At this juncture, it is important to point out that the ruling in Roodal was overruled by the PC in Matthews v the State  UKPC 33. In Matthews, the PC rejected the argument that the modification clause could be used to sidestep the clear intentions of the savings law, i.e. to protect all existing laws from any type of constitutional challenge including modification. They further held that any difficulty presented by the savings law clause must be addressed by the legislature, not the judiciary. Thus, the principle from Roodal, as well as the position of the dissenters in Boyce, is not binding on Jamaican courts.
However, the decision in Matthews flies in the face of well-established principles which demand that: (1) the Bill of Rights provisions be treated as living instruments capable of growth and development over time; and (2) any restriction on fundamental rights, such as the savings law clause, must be given both a narrow and strict construction.
Moreover, I agree whole-heartedly with Lord Nicholls of Birkenhead when he said that the Matthews decision leads to the court abdicating “its responsibility to ensure that the people of a country, including those least able to protect themselves, have the full measure of protection against the executive which a constitution exists to provide”.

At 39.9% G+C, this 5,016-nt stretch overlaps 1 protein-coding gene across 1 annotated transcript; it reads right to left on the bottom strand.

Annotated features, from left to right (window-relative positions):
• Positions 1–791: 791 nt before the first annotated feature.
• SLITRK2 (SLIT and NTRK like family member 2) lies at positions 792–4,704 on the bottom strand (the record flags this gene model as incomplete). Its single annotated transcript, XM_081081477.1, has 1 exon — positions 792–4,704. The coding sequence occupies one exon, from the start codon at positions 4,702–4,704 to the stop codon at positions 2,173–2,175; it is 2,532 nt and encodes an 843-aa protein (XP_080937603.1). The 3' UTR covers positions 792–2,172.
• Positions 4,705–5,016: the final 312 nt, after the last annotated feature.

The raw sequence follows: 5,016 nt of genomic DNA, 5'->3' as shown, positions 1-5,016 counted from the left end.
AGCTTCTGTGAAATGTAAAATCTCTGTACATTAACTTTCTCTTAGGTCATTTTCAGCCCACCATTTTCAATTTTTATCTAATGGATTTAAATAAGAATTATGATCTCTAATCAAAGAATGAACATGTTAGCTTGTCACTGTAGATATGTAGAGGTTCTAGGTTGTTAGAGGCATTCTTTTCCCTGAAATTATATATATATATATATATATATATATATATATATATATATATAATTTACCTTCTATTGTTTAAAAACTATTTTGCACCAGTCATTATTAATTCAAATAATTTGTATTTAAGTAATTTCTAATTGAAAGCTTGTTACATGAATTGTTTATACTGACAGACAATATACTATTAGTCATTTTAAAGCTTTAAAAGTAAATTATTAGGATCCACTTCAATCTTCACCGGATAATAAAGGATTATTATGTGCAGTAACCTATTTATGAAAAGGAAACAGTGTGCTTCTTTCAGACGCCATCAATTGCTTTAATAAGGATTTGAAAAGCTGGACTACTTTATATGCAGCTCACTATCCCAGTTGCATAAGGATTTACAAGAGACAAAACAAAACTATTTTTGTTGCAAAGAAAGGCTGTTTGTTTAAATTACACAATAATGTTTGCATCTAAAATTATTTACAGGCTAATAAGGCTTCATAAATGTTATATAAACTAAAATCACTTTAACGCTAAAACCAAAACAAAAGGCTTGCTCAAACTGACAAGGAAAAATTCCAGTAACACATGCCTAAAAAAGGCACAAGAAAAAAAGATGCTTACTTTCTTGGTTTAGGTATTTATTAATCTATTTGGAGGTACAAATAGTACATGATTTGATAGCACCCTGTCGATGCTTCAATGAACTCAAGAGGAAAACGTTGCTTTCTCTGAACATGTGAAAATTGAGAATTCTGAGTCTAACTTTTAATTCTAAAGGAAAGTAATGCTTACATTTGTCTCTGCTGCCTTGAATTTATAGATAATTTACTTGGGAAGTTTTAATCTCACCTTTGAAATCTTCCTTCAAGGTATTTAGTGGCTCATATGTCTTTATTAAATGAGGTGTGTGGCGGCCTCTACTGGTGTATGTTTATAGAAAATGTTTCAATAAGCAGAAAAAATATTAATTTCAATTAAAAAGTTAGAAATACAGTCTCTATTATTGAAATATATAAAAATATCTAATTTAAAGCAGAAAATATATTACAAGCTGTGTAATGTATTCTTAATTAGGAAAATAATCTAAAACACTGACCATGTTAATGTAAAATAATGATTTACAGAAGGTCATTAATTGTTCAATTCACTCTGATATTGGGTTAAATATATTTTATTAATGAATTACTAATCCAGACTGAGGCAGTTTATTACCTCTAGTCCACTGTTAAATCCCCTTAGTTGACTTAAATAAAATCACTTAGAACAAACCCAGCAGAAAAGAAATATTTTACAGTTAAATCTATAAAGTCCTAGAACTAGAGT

It is suggested that for these reasons, the PC should relinquish its position in Matthews and reaffirm the principles outlined in Roodal. Even if the PC cannot be prevailed upon to change its position, there is no obstacle to the Caribbean Court of Justice (soon to become our final appellate court, I hope) adopting the Roodal principle.
Dealing effectively with the disadvantaged position of homosexuals might require a legislative, rather than judicial, solution. But this is only if you want to wait another 10 to 15 years. Moreover, the constitutional issues arising from the buggery law are intimately tied to the presence of the savings law clauses in the Charter of Rights. To get rid of these will demand constitutional changes. This is another long and, might I add, sensitive process. Furthermore, it is unlikely that the Christian lobby groups will ever allow Parliament to repeal the buggery law.
In this case, the judicial solution offered by Roodal is not only more expedient but also opens the door for other unjust laws (such as those on abortion and marital rape exemption) to be successfully challenged.
Anika Gray is an attorney-at-law and tutor in the Faculty of Law, UWI, Mona. Email feedback to email@example.com and firstname.lastname@example.org.